Benefits of Membership:
We believe the benefits of membership are many and powerful. Here are the main ones:
Strength in numbers
A key benefit of AEC membership is the connection it offers to nearly 300 similar institutions working with similar ambitions, challenges and concerns. Conservatoires are often small institutions within their own national higher education landscapes and their voice as individuals can sometimes be overlooked. Being within the AEC membership network means sharing a platform from which the interests and concerns of higher music education can be broadcast loudly and clearly.
AEC provides channels through which members institutions can share information with one another and find suitable partners with whom to work on projects and events. The AEC Office Team also regularly distributes news, advice and information of general relevance to all its members. Through its extensive and growing databases of information, AEC can provide the kinds of statistics and data about European higher music education that institutions increasingly need for their own dialogues with ministries, funders, quality assurance agencies, etc.
The core activity of the AEC from its foundation has been helping those who work in conservatoires to meet each other, away from the busy demands of their normal routines and in environments designed to stimulate reflection, discussion and, fresh ideas. AEC now organises as many as five meetings for its members in each year, each tuned to particular groups and interests. Here is a brief summary; more information can be found on the AEC website:
Each year in November, the AEC Annual Congress takes place in a different country, during which representatives of all member institutions meet to discuss specific themes, to exchange information and to broaden their professional and personal networks. The AEC Annual Congress is also used as a platform to inform AEC members about the work done in the AEC projects and about the latest developments in higher education at European level. The annual General Assembly of AEC members is another important part of the annual congress, including the Information Forum.
Another event organised by the AEC each year, is the Annual Meeting for International Relations Coordinators in European Conservatoires. The meeting is meant for administrative or teaching staff members in European conservatoires who deal with international relations and European programmes (such as ERASMUS), as well as for institutions not familiar with these programmes, but who have an interest to become involved.
These can be related to a specific European project or to a particular genre or topic in higher music education. AEC currently runs three Platforms of this kind: the AEC Pop and Jazz Platform, the AEC Early Music Platform and the European Platform for Artistic research in Music (EPARM).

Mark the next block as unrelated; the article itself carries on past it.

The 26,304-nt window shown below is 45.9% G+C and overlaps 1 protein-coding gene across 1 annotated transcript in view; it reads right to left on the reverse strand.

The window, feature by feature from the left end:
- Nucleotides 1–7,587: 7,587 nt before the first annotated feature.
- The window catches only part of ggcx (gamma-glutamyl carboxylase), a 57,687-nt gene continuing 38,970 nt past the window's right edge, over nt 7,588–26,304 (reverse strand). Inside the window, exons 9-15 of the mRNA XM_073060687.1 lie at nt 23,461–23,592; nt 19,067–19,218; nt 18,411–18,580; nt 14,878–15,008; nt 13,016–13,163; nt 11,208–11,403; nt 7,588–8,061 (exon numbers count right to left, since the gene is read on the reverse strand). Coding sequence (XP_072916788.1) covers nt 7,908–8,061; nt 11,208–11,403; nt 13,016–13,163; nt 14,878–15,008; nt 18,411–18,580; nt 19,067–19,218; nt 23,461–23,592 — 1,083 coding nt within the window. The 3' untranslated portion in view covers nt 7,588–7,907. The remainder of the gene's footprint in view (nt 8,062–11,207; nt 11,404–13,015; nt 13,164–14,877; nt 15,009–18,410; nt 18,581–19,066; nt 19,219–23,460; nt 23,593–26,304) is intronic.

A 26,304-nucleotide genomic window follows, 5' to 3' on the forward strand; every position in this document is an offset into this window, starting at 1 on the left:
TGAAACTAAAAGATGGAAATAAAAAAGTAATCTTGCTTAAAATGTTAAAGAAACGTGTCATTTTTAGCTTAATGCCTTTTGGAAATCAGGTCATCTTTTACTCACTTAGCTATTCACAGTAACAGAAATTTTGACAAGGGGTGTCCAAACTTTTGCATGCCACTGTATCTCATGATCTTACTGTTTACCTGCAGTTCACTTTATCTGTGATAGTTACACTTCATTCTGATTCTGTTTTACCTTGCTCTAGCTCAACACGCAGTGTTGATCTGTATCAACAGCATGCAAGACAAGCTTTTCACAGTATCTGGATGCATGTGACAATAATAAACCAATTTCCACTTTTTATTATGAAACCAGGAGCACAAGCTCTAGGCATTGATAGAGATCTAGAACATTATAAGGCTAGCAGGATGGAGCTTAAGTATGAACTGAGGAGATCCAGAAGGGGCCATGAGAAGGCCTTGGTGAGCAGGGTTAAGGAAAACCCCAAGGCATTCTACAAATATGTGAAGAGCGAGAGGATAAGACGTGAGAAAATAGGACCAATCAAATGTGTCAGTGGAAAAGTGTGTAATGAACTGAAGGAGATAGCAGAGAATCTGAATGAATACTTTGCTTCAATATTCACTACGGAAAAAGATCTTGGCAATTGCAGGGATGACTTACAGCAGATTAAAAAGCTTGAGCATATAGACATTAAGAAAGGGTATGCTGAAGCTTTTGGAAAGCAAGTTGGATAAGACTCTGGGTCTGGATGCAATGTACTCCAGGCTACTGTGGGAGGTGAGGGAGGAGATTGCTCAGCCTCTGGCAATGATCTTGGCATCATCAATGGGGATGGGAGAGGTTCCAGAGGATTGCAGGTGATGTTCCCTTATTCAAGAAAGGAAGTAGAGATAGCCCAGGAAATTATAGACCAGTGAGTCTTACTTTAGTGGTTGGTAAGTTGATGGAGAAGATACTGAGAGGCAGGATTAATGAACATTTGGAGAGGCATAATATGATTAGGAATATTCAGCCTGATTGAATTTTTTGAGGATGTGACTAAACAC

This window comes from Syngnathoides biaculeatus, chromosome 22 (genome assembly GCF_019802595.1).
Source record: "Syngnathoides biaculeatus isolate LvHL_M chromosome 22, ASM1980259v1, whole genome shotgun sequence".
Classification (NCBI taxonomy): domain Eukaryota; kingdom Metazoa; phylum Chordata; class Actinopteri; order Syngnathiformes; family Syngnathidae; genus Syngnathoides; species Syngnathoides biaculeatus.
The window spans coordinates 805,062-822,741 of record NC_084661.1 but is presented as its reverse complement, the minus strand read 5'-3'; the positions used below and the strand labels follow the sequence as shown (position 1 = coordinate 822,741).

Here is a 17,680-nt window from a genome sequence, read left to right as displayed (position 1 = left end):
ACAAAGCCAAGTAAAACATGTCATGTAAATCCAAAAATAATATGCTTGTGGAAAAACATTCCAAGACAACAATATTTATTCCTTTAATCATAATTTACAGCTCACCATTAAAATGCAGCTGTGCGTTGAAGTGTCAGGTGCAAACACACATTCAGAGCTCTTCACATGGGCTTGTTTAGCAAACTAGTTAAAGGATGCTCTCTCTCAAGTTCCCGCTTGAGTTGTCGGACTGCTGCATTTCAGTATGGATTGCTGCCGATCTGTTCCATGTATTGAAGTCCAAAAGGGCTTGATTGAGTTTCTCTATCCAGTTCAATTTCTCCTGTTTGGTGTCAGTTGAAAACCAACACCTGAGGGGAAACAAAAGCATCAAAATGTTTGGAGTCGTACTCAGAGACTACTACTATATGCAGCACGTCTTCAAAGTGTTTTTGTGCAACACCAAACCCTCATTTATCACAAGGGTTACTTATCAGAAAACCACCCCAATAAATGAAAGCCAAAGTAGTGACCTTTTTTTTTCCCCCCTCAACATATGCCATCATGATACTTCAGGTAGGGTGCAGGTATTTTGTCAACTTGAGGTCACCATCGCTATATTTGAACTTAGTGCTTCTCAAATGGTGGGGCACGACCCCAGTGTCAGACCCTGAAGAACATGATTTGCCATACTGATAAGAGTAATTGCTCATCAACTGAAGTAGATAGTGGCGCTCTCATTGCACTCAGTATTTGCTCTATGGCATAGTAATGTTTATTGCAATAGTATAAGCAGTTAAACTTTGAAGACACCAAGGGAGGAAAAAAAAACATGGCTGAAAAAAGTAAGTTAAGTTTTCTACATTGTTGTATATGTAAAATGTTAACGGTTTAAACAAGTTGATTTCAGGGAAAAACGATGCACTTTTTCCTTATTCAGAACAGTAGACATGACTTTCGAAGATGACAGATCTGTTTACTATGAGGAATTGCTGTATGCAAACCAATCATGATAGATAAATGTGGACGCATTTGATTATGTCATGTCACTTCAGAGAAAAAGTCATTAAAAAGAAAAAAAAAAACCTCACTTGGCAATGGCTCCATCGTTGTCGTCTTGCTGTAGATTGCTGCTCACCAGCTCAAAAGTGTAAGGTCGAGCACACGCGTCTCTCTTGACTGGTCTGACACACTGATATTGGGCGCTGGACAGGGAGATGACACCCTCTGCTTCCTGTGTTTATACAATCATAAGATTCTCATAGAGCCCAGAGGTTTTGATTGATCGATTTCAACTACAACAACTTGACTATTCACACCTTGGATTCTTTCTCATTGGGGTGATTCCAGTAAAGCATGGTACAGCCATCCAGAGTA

AEC has been deliberately proâ€active in engaging with the higher education reforms instituted by Education Ministers across Europe in the Bologna Process. The AEC philosophy is that it is better for these processes to be carried out by people who understand music – i.e. the musicians themselves – and this means that groundâ€breaking work has taken place within the framework of a series of AECâ€led projects. Many individuals from AEC member institutions have now become experts in their own right in matters such as learning outcomes, competences, quality assurance, etc. as a result of their participation in these activities, and the process continues with new projects.
AEC now has a significant catalogue of published handbooks and other documents designed specifically to be of use to member institutions and staff working in them. The authors are generally from precisely this background themselves and know from their own situations what is relevant and what is not. This catalogue is being added to all the time and, wherever possible, versions in English, German and French – and sometimes other European languages as well – are produced. When new publications appear, they are distributed in relevant languages to members, and a selection of all publications is on display at every AEC event.
Recognising the value of the specialist knowledge now held amongst its members, AEC holds registers of individuals and their expertise. Members can draw upon these to find suitable experts for counselling visits and other forms of advice. At times when it receives funding for this, AEC is even able to help with financial and logistical arrangements for such visits.
Many conservatoires are now going through accreditation processes and these will become a recurrent part of the quality assurance cycle. AEC has developed speciallyâ€tailored quality enhancement procedures which member institutions can use either independently of their formal reviews or, often, in conjunction with them. AEC has now collaborated with national accreditation agencies in several European countries on joint accreditation procedures.